It turns out one of the most memorable parts of Arrested Development – the Bluth family banana stand – is based on something from creator Mitch Hurwitz’s real life. Hurwitz tells Los Angeles magazine that when he was a tween in 1976, his father bought him and his brother a stand in Newport Beach called The Chipyard where they could sell their homemade cookies.
Here’s Hurwitz telling the story behind The Chipyard:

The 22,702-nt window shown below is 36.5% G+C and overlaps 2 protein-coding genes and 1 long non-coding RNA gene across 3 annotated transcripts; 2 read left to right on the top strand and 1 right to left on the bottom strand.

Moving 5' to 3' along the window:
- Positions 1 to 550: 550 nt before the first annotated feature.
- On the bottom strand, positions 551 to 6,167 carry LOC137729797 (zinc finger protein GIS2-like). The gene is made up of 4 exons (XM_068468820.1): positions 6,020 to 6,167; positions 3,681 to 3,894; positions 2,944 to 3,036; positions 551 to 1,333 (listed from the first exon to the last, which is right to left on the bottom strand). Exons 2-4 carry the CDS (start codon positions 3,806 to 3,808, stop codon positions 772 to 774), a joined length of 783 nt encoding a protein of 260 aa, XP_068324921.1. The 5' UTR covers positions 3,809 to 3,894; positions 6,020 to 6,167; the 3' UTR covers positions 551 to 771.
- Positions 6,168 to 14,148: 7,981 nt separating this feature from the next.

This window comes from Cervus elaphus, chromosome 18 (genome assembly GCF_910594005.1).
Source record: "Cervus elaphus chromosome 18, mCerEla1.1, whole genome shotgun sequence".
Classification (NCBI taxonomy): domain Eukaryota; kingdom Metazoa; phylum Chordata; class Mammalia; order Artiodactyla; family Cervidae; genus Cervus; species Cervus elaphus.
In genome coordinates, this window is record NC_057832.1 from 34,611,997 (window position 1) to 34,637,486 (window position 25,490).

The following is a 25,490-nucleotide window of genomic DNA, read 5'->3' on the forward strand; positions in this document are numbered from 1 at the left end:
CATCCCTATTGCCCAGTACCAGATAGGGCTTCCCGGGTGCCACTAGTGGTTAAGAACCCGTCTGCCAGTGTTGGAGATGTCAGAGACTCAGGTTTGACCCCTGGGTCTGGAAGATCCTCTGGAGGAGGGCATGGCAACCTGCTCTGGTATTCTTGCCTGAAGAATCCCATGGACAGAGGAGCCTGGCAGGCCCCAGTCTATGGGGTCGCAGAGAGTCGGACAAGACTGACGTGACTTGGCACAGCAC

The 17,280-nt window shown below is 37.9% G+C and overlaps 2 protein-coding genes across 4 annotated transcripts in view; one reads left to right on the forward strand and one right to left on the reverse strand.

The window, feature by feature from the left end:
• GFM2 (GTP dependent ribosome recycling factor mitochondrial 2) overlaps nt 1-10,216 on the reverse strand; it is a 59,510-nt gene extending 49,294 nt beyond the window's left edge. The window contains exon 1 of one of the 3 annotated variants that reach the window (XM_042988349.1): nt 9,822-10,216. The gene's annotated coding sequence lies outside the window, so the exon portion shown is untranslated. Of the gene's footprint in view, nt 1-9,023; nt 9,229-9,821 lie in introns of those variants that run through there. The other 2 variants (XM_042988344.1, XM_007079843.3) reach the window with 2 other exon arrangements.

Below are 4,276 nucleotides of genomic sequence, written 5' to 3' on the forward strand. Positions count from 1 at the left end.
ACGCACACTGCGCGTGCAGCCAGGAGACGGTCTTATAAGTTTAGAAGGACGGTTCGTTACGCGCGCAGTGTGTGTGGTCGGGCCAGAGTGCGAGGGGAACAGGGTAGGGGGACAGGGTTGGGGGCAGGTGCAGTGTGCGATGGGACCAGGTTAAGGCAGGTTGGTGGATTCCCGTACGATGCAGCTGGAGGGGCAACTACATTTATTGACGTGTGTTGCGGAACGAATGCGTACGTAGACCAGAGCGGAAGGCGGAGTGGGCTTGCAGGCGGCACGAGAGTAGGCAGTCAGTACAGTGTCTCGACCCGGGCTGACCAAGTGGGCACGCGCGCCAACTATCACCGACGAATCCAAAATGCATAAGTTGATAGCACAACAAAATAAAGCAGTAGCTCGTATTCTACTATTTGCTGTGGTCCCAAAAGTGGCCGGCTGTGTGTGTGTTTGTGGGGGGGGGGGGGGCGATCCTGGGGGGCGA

We were going to sell cookies off a cardboard table in our front yard, but my father put up the money for us to run a little stand on Balboa Boulevard. We had no idea what we were getting into. We sold about 20 cookies the first day, 30 cookies the next day and around mid-summer a guy from the LA Times came down. He asked to speak to the owners, and I said, “We are the owners.” He did an article about us, and the next day we sold 6,000 cookies. It was going to be a lesson in how tough it is to earn a buck for the kids, but it turned into a valuable revenue stream.It created so much discord in the family. There was a divorce scenario playing out; it was a loaded time. My father, who’s a hilarious guy, coined the phrase “The family that works together hates each other.” He said to me, “You ought to write a play about this.” I was pretty sure I wanted to be a writer, and I told him, “No, dad. That’s impossible. You can’t write a play without conflict.” I remember him screaming with laughter as he left the Chipyard. It was an insane period of time.My brother and I ended up slaves to that place. The idea of wearing a silly little outfit and standing inside a very cramped space and having to work while all your friends are at the beach all summer, that inspired the frozen banana stand on the show. One guy actually threatened to firebomb [the Chipyard]. I remember my brother saying, “If you feel strongly, maybe you should explore that.” Really. We wanted out.When I showed my brother, who’s now a surgeon, a rough cut of the second episode of [Arrested Development] where George Michael burns down the banana stand, he said, “Oh, my god you burned down the Chipyard!” I was very excited about that. It was a great expiation for both of us.